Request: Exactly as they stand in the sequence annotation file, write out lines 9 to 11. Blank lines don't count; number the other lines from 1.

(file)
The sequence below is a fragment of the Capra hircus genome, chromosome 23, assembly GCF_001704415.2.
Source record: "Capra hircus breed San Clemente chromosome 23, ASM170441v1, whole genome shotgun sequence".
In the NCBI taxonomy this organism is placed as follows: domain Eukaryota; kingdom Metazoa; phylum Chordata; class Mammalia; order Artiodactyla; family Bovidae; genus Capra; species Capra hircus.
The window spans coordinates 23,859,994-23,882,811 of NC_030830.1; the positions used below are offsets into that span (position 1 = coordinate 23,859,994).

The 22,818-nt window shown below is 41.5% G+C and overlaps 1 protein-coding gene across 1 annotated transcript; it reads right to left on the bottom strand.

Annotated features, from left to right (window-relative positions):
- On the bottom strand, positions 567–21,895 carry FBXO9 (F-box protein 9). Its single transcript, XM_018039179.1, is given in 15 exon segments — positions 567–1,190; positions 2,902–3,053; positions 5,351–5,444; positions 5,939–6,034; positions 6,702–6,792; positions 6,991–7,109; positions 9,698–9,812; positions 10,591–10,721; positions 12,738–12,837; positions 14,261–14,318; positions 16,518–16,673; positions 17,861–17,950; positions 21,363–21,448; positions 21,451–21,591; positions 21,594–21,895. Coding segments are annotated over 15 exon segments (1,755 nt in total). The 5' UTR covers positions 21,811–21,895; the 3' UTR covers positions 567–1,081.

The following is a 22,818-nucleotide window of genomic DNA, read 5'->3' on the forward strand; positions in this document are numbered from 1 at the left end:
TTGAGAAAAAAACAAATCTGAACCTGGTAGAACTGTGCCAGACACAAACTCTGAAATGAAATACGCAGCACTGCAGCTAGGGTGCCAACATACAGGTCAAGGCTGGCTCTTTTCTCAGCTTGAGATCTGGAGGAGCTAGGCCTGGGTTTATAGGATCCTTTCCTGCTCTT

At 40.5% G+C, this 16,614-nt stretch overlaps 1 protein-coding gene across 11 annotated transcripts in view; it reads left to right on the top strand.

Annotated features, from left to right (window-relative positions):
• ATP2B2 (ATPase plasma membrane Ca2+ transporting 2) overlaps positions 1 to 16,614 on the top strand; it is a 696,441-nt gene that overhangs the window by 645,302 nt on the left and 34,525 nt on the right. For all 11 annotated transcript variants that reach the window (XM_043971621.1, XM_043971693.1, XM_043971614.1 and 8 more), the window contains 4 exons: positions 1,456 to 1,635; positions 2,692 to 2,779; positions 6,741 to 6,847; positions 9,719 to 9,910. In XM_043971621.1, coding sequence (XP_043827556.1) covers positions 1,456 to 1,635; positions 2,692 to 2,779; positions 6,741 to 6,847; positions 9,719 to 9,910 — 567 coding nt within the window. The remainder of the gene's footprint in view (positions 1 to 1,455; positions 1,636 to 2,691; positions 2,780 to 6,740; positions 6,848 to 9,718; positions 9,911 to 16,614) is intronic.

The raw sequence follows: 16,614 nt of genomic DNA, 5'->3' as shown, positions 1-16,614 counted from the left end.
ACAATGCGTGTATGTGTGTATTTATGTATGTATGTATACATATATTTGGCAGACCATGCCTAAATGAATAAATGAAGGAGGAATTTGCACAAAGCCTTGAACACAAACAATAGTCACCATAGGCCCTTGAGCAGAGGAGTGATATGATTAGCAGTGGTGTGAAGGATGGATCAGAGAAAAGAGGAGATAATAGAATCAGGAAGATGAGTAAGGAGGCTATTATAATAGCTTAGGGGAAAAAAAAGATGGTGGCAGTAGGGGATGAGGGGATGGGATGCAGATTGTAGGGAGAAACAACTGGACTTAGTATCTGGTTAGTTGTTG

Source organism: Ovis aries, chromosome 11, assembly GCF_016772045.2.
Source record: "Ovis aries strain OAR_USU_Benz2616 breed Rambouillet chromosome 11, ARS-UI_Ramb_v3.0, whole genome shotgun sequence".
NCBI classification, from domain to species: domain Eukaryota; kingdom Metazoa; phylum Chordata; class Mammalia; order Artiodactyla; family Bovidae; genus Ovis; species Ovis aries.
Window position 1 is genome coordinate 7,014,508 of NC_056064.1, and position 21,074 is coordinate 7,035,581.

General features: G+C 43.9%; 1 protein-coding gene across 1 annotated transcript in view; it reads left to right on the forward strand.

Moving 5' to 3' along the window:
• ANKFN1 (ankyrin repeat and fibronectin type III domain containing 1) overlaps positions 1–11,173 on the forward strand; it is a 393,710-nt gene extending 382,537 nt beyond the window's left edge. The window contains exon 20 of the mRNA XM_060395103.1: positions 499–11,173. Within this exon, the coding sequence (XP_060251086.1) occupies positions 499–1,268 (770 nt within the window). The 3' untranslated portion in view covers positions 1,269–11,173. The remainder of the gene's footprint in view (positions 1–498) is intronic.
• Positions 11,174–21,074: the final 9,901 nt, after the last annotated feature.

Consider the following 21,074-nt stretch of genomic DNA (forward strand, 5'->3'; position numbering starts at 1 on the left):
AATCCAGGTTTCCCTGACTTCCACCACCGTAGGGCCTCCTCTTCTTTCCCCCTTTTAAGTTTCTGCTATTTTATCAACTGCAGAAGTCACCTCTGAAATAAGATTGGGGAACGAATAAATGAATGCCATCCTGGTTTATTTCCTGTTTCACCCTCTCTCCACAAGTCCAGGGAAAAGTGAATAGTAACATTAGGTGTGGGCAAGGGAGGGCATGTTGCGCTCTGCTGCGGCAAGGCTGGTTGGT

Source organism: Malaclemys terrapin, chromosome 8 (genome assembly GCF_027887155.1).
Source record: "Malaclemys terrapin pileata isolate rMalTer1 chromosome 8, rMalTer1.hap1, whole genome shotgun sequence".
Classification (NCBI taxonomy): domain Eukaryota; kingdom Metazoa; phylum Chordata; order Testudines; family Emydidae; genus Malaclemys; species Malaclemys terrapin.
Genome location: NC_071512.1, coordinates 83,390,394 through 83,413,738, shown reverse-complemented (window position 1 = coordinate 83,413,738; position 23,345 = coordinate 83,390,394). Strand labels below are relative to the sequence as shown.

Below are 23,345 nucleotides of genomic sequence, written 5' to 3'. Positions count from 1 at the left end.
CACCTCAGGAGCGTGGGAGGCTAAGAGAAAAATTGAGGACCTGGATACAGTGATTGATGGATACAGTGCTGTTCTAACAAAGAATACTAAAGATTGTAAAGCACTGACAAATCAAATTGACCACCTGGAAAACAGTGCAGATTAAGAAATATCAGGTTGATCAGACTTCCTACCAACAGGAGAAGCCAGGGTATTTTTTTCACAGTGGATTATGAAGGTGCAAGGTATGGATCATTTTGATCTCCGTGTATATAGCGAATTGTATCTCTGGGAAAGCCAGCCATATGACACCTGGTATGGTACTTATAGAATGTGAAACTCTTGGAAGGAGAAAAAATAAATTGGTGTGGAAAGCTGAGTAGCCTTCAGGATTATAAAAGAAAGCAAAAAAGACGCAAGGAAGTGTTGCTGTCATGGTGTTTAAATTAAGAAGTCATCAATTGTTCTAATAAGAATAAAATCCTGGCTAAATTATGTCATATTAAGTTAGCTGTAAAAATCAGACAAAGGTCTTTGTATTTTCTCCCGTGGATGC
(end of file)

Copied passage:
TTGAGAAAAAAACAAATCTGAACCTGGTAGAACTGTGCCAGACACAAACTCTGAAATGAAATACGCAGCACTGCAGCTAGGGTGCCAACATACAGGTCAAGGCTGGCTCTTTTCTCAGCTTGAGATCTGGAGGAGCTAGGCCTGGGTTTATAGGATCCTTTCCTGCTCTT

At 40.5% G+C, this 16,614-nt stretch overlaps 1 protein-coding gene across 11 annotated transcripts in view; it reads left to right on the top strand.

Annotated features, from left to right (window-relative positions):